8 July 2020
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What's the bigger issue - same-sex marriage or jobs?

Peter Switzer
8 August 2017

By Peter Switzer

Well I guess if news agencies think most of us are sitting on the edge of our seats waiting for our postal vote plebiscite to support or reject same sex marriage, I suppose someone like me should at least try and get the news out that Australia’s great jobs story is likely to get greater.

Yep, it looks like the left-wing, anti-Turnbull press only gets worried about the ‘big’ issues of underemployment and youth unemployment when the jobs data comes out and the scribes need something to whinge/worry about, at least for a day.

I know many Australians care about same sex marriage and they’re entitled to but the devotion to the subject has become as huge as Melbourne’s newspaper’s dedication of pages to AFL stories!

I know it’s a great game but this city’s passion for footie and coverage of footie actually shows how fanatical these fans are. They genuinely put the fan into fanatical.

But they have rivals with those behind the movement to achieve marriage equality. And at the moment, there’s really only one other ‘important’ news item that rivals this issue and that, of course, is Donald Trump.

The CBA and their AUSTRAC problems is also competing with the usual click bait stories of some celebrity in trouble, or the latest food that will kill you or make you look like Arnold Schwarzenegger before he found plastic surgery!

But jobs are really important for the material comfort of a family and a person’s sense of self-worth, so we, as a nation, should be committed to seeing jobs grow. And in case you’ve missed it (thanks to your favourite news source not rating the issue high enough), our jobs story is really on the improve.

On 20 July, we saw the June employment report and the CommSec headline was gripping:

“Biggest full-time job gain in 29 years!” That was my exclamation mark but that development deserves one! And so did that.

Here were the exciting facts:

  • Full-time jobs were up 62,000 for the month and they replaced part-time work, which fell by 48,000. 
  • Early this year, we were worried that full-time jobs were being replaced by part-time work.
  • Over May and June, full-time jobs lifted by 115,400 – the strongest back-to-back job gain in 29 years.
  • Hours worked rose by 0.5% in June and were up by 3.3% over the year, which is the strongest annual growth for over six years.
  • The unemployment rate remained steady but this can happen when the participation rate increases because more positive potential workers go looking for jobs.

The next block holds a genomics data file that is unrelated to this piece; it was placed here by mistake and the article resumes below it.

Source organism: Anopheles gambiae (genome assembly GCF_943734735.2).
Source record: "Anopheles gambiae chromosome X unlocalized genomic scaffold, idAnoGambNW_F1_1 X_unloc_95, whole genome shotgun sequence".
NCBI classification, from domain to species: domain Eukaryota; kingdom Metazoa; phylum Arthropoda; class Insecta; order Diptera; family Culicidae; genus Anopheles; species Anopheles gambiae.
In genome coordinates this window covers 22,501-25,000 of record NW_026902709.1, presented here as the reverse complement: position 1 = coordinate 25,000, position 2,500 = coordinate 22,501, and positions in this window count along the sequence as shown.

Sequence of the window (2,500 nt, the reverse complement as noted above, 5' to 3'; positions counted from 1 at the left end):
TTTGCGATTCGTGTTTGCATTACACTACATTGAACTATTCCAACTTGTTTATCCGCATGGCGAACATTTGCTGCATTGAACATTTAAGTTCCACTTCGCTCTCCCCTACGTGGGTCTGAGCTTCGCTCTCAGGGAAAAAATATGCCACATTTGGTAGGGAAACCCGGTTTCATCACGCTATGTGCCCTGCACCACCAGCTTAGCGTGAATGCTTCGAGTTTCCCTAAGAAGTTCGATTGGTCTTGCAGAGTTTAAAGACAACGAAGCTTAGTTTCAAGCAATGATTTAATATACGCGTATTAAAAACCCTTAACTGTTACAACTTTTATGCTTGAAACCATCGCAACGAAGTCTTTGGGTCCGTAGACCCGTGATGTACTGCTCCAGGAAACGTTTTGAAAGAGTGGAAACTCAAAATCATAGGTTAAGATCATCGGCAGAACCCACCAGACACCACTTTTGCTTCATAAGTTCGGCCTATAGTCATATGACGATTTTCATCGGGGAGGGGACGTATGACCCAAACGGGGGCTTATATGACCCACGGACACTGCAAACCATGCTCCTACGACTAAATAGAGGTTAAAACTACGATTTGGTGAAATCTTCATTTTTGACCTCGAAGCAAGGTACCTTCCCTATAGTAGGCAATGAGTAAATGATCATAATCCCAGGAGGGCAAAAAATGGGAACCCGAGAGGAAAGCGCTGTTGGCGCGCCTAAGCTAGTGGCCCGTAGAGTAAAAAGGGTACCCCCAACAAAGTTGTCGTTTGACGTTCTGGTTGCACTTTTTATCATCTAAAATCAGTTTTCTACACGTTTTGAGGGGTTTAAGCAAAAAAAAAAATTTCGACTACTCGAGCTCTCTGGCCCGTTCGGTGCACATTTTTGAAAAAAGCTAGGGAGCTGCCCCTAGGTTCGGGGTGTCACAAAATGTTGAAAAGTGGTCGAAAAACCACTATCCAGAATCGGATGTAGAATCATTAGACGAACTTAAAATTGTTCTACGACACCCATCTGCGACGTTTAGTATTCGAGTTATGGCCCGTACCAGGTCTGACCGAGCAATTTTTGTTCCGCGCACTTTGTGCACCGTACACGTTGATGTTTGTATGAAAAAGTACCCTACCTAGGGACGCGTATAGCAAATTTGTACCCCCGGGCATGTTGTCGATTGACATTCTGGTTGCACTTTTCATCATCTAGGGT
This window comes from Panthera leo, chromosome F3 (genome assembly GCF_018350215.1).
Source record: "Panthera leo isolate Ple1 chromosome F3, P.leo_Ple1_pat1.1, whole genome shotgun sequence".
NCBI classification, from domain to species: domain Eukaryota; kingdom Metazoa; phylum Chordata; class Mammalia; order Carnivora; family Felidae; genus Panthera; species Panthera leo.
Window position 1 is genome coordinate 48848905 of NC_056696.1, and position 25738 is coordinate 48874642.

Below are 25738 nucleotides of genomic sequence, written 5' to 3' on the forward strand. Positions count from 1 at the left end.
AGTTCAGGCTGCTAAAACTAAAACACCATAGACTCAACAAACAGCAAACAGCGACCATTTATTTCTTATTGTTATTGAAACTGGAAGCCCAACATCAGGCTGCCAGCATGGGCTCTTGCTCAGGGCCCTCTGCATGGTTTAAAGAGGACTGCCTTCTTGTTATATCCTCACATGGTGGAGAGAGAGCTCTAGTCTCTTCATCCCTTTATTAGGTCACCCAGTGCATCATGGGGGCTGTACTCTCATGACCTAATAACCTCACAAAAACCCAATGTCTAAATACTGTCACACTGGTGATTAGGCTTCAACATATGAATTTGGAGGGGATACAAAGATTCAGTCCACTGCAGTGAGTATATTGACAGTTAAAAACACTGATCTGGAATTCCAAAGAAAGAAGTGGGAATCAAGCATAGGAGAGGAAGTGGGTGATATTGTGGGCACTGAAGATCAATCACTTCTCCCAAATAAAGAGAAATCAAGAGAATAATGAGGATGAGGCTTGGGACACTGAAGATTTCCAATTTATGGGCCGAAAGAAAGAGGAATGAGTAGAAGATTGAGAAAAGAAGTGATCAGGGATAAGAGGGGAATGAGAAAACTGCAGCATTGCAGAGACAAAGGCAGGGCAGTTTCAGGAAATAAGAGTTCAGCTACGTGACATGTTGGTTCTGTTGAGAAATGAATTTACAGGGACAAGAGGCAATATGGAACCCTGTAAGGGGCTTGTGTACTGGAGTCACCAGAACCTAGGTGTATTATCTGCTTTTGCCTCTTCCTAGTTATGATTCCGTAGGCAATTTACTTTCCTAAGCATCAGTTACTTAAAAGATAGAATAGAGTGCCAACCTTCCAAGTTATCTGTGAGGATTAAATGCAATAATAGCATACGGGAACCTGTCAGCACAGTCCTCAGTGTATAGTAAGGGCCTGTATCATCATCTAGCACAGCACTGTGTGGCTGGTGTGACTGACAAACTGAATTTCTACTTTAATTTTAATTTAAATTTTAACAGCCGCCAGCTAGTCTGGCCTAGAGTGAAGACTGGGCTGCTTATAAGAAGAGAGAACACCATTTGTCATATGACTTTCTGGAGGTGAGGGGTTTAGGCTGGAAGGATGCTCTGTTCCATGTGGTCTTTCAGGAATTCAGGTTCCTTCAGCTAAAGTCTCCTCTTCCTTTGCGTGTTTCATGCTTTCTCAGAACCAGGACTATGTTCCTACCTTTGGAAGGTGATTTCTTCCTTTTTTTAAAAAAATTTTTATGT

Savanth Sebastian, the senior economist at CommSec, saw the data this way: “Our record-breaking economic expansion is showing no signs of ending,” he wrote. “The jobless rate is near 4-year lows. Business is hiring. And the available jobs are full-time, rather than part-time. More people are looking for jobs and more are finding work. What’s not to like?”

Back in May, Fairfax Media’s Anna Patty looked at the sad side of our jobs story.

“Almost one in five young people have fewer hours of work than they want, with underemployment in the youth labour force at its highest level in 40 years,” she wrote.

“When unemployment is taken into account, the proportion of people aged 15 to 24, who are either without work or enough hours of work, is now at 31.5 per cent.”

Of course, I doubt these stats but I don’t doubt we have a youth employment problem that can only be fixed by stronger economic growth, some craziness taken out of the wage system that kills jobs and some highly enlightened education programs that really should be started in the schools before our kids become hard to employ.

Of course, that should be the job of politicians, business leaders, teachers and parents but we should find time to celebrate, and at least cover, better news stories telling us the jobs outlook is improving.

Call me an economist but I reckon this data revelation from the ANZ Job Ads number is worthy of a headline somewhere: “Job ads rose for the fifth straight month, up by 1.5% in July to 177,879 ads – a near 6½-year high. Job ads are up 12.8% on a year ago.”

For the non-economic readers out there, this is saying that all the ads in newspapers and on the Internet have grown by 12.5%!

This is a solid forward indicator and we should be at least quietly cheering this statistic. In fact, I’m cheering it as loudly as I can because we need to build up consumer confidence.

I often bring this up (maybe because I’ve been an academic economist at my old UNSW), but Bill Clinton chided his critics with: “It’s the economy, stupid.”

I know there are other important issues in life and I support the right of minorities to protest and demand change but underemployed or unemployed young and older Australians are also in a minority group that we should be championing.

And when the news gets better, we in the media should be telling everyone so we’re a part of the solution rather than something that makes a problem worse!

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